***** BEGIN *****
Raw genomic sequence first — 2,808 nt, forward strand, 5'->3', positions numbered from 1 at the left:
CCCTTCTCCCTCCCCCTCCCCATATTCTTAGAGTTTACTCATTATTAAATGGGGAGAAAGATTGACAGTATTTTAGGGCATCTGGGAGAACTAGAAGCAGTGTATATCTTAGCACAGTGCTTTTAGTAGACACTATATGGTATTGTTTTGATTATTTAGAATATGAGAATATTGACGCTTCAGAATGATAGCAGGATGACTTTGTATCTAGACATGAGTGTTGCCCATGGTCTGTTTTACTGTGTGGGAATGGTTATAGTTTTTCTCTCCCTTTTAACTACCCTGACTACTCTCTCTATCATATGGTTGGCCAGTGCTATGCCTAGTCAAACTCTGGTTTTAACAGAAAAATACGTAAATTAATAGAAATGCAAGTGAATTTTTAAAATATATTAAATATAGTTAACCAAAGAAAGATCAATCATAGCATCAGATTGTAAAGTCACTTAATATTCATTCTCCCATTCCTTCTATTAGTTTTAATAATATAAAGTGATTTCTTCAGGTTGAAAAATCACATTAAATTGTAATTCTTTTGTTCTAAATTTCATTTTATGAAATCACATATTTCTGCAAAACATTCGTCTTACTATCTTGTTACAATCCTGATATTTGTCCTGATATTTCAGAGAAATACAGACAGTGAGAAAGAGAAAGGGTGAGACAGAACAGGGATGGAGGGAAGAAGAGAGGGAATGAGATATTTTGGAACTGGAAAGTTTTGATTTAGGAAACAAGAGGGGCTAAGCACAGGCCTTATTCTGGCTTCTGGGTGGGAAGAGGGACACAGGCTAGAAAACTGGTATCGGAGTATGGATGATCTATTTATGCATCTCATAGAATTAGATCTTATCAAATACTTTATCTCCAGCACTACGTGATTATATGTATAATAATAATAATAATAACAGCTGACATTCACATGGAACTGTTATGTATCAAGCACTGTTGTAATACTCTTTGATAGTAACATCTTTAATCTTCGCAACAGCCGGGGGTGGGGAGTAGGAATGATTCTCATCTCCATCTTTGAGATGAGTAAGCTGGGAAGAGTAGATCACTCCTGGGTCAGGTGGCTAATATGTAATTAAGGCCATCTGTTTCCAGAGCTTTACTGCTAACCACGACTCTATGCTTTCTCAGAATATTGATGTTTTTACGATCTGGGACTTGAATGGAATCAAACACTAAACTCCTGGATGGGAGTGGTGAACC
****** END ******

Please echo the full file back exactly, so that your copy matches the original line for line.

Raw genomic sequence first — 2,808 nt, forward strand, 5'->3', positions numbered from 1 at the left:
CCCTTCTCCCTCCCCCTCCCCATATTCTTAGAGTTTACTCATTATTAAATGGGGAGAAAGATTGACAGTATTTTAGGGCATCTGGGAGAACTAGAAGCAGTGTATATCTTAGCACAGTGCTTTTAGTAGACACTATATGGTATTGTTTTGATTATTTAGAATATGAGAATATTGACGCTTCAGAATGATAGCAGGATGACTTTGTATCTAGACATGAGTGTTGCCCATGGTCTGTTTTACTGTGTGGGAATGGTTATAGTTTTTCTCTCCCTTTTAACTACCCTGACTACTCTCTCTATCATATGGTTGGCCAGTGCTATGCCTAGTCAAACTCTGGTTTTAACAGAAAAATACGTAAATTAATAGAAATGCAAGTGAATTTTTAAAATATATTAAATATAGTTAACCAAAGAAAGATCAATCATAGCATCAGATTGTAAAGTCACTTAATATTCATTCTCCCATTCCTTCTATTAGTTTTAATAATATAAAGTGATTTCTTCAGGTTGAAAAATCACATTAAATTGTAATTCTTTTGTTCTAAATTTCATTTTATGAAATCACATATTTCTGCAAAACATTCGTCTTACTATCTTGTTACAATCCTGATATTTGTCCTGATATTTCAGAGAAATACAGACAGTGAGAAAGAGAAAGGGTGAGACAGAACAGGGATGGAGGGAAGAAGAGAGGGAATGAGATATTTTGGAACTGGAAAGTTTTGATTTAGGAAACAAGAGGGGCTAAGCACAGGCCTTATTCTGGCTTCTGGGTGGGAAGAGGGACACAGGCTAGAAAACTGGTATCGGAGTATGGATGATCTATTTATGCATCTCATAGAATTAGATCTTATCAAATACTTTATCTCCAGCACTACGTGATTATATGTATAATAATAATAATAATAACAGCTGACATTCACATGGAACTGTTATGTATCAAGCACTGTTGTAATACTCTTTGATAGTAACATCTTTAATCTTCGCAACAGCCGGGGGTGGGGAGTAGGAATGATTCTCATCTCCATCTTTGAGATGAGTAAGCTGGGAAGAGTAGATCACTCCTGGGTCAGGTGGCTAATATGTAATTAAGGCCATCTGTTTCCAGAGCTTTACTGCTAACCACGACTCTATGCTTTCTCAGAATATTGATGTTTTTACGATCTGGGACTTGAATGGAATCAAACACTAAACTCCTGGATGGGAGTGGTGAACC